St. Jude has a long history of research in sickle cell disease. In fact, the first research grant ever received by the hospital was for the study of sickle cell disease. In 1983, a St. Jude patient with leukemia who also had sickle cell disease was the world’s first to be cured of the disease through a stem cell/bone marrow transplant.
Patients with sickle cell disease have a genetic mutation that causes abnormally shaped blood cells. They're not round but are shaped like bananas. They're sticky and inflexible. When these cells stick to each other, oxygenated blood doesn’t flow easily. While very painful, the complications go well beyond physical pain.
Patients with this disorder may experience issues in psychosocial and cognitive areas, treatment adherence and disease management, and the transition process from pediatric to adult care. Patients often times experience negative perceptions associated with living with sickle cell disease, leading to medical mistrust and overall health disparities.
Patients with sickle cell disease can live long, high-quality lives through regular checkups and hydroxyurea medication. The transition period from childhood to adulthood is a challenging one, but St. Jude Children’s Research Hospital is making major strides in research, educational and social programs, and technological tools to ease this transition.
In 2007, the Department of Hematology created a transition program to prepare patients for the transfer of care to adult providers. When patients receive care in the Teen Clinic starting at age 12, they enter the transition program, which addresses many facets of the changing lives of tweens and teens with sickle cell disease. The patients meet with special liaisons who span the clinic and the patients’ teachers and schools.
The transition program includes a multidisciplinary team charged to provide education and teach skills. Social workers have the patients complete a medical history form to see how much personal medical history they know. This provides a starting point for a conversation about the information the patient will need to report to the adult provider during an adult clinic visit.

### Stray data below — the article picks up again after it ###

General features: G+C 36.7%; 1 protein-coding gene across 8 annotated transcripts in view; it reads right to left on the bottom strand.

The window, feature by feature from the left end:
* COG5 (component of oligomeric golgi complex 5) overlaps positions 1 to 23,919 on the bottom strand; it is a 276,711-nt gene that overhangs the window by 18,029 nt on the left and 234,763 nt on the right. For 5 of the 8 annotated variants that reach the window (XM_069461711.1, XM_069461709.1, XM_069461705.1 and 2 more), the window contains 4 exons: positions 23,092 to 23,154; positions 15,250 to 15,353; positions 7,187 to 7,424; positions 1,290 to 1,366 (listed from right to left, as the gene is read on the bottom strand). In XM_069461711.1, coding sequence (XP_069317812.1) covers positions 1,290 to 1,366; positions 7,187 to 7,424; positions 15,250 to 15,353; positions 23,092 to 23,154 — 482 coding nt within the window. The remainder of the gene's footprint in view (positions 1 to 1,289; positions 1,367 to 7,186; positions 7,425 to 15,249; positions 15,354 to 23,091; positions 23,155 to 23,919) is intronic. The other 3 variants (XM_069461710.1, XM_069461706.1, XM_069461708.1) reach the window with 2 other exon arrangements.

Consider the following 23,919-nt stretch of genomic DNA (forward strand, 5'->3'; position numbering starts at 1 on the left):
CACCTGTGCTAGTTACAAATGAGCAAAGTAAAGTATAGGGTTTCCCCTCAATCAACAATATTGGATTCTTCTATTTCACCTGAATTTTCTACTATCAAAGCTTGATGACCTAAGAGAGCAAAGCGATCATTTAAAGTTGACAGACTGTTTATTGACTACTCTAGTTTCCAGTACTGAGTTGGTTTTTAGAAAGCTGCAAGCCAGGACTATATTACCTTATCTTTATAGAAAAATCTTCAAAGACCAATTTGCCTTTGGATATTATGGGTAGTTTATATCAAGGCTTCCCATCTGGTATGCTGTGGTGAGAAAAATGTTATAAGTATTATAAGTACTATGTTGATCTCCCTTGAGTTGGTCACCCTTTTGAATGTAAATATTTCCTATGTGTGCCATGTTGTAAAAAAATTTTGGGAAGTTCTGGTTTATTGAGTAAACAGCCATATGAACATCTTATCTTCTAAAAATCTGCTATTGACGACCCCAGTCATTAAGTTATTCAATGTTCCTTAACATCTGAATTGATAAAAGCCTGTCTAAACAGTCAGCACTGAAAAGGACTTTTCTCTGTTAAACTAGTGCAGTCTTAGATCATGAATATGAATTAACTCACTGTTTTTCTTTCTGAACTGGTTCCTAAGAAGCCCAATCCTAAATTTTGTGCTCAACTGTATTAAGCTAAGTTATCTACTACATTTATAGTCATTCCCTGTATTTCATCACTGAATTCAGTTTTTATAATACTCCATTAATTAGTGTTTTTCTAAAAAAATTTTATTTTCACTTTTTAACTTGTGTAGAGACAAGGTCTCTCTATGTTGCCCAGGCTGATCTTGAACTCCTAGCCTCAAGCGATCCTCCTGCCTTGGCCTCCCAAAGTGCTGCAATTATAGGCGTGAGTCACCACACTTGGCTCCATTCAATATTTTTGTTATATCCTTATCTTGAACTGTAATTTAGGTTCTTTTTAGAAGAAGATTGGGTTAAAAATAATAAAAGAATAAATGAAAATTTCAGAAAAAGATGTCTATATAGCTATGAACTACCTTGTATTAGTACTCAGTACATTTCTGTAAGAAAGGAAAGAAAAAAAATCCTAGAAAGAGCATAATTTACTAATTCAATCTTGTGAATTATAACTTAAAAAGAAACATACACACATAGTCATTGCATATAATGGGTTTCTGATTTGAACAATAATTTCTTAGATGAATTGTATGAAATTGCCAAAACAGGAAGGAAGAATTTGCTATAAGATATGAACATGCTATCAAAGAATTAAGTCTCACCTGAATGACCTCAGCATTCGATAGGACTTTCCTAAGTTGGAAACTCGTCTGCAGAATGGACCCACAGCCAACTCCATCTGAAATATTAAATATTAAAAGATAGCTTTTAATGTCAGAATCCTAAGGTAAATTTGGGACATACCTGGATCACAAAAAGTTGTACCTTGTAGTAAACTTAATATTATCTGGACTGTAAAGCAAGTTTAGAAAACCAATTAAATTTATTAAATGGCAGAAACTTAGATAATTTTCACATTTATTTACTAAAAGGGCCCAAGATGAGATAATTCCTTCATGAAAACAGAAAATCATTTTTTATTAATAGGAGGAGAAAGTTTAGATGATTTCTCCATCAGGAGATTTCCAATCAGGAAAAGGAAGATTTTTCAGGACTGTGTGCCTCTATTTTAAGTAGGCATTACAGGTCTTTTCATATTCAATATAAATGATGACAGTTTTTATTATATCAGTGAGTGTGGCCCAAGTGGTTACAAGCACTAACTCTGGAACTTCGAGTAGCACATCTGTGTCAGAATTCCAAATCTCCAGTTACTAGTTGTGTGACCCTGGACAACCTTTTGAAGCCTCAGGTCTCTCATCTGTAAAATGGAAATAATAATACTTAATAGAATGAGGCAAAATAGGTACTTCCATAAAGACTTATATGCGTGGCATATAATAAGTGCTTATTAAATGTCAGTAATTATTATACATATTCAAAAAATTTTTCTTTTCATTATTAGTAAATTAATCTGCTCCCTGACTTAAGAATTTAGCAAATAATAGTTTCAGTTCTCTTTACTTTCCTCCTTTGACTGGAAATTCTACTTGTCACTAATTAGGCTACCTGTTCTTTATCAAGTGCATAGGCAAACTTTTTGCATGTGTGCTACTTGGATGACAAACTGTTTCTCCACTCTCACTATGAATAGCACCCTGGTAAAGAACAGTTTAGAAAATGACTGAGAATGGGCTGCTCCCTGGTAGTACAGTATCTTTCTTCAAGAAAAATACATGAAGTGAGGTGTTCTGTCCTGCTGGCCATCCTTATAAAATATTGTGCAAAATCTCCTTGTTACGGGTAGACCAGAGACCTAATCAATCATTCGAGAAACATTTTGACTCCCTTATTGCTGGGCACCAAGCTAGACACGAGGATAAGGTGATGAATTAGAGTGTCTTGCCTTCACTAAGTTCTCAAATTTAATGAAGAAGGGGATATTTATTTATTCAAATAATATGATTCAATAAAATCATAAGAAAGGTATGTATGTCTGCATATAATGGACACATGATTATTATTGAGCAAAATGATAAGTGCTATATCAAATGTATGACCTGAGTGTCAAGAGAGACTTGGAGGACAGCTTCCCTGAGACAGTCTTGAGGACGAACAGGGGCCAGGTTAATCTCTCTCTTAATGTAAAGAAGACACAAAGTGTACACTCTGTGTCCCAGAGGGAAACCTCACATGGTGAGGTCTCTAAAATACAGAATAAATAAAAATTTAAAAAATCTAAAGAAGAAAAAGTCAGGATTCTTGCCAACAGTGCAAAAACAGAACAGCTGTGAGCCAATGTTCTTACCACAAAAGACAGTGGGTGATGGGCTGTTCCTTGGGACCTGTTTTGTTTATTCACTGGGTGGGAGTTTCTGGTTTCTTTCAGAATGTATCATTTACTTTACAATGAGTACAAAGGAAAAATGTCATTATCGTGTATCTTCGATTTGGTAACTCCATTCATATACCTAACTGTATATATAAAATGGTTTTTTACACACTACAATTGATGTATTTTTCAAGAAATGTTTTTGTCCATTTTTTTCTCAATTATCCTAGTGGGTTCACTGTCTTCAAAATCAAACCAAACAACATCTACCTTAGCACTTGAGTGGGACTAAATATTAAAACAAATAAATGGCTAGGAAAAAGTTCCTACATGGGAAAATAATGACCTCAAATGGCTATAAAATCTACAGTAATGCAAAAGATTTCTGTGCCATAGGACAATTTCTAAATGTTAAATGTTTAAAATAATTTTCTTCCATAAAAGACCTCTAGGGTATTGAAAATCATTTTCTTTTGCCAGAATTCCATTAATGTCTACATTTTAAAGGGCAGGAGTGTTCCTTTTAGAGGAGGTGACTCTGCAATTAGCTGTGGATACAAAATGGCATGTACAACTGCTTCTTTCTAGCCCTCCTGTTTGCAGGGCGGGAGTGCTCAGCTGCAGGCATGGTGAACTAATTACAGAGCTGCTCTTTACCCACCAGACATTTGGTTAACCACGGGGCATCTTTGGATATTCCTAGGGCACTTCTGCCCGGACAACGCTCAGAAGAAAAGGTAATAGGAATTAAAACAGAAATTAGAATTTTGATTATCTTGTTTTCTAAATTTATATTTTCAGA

STARR coordinators, who are licensed teachers, check in with patients about academic and vocational goals and the steps toward achieving their goals. They also advocate on behalf of patients for school accommodations. In addition, a genetic educator discusses the reproductive risks associated with sickle cell disease. Case managers provide additional education about complications, disease management, healthy eating and risky behaviors. Because sickle cell disease can affect the brain and cognitive issues, patients complete cognitive testing with psychologists and neuropsychologists to identify the patient’s strengths and weaknesses, track how well treatments are working, and help with academic and vocational planning.
St. Jude also offers a role-playing Skills Lab, where teens focus on learning three self-management skills: making appointments with an adult provider, understanding their insurance cards and understanding prescriptions.
St. Jude also has a monthly Hematology Teen/Caregiver support group where patients and caregivers come together to learn from one another and feel supported. Group activities include college trips, theater performances, community service, team-building, and life skills activities.
At 17, patients and their caregivers tour two adult sickle cell centers to learn about the services offered at the adult clinics. After the tour, the patients and caregivers attend a luncheon and hear presentations from young adult patients with sickle cell disease who have transitioned and caregivers of patients who have transitioned to provide an additional perspective of life after St. Jude.
We're fortunate that we have two adult programs we're able to transition our patients to, and we have a unique partnership with the Methodist Healthcare Comprehensive Sickle Cell Center where pediatric and adult providers overlap care to follow patients into young adulthood.
We are developing technological supports to increased disease knowledge and self-management skills. The Sickle Cell Transition E-learning Program (STEP) is a web-based education program with interactive videos to teach information important to know for transition to adult care. St. Jude has developed the InCharge app to help patients to take their hydroxyurea medication. Patients receive reminders in the app to take their hydroxyurea. This app includes a symptom tracker for pain level and graphs showing the connection between pain level and taking their medication. The app has educational information about sickle cell and hydroxyurea. Patients can even assign accountability partners who receive notifications if the patients don’t take their medication.
We’re finding new methods to track patients during the transition period from pediatric to adult care. We hope to have data soon that shows patients are being better equipped to learn and adhere to all the skills and obtain the knowledge they need to live long and healthy lives.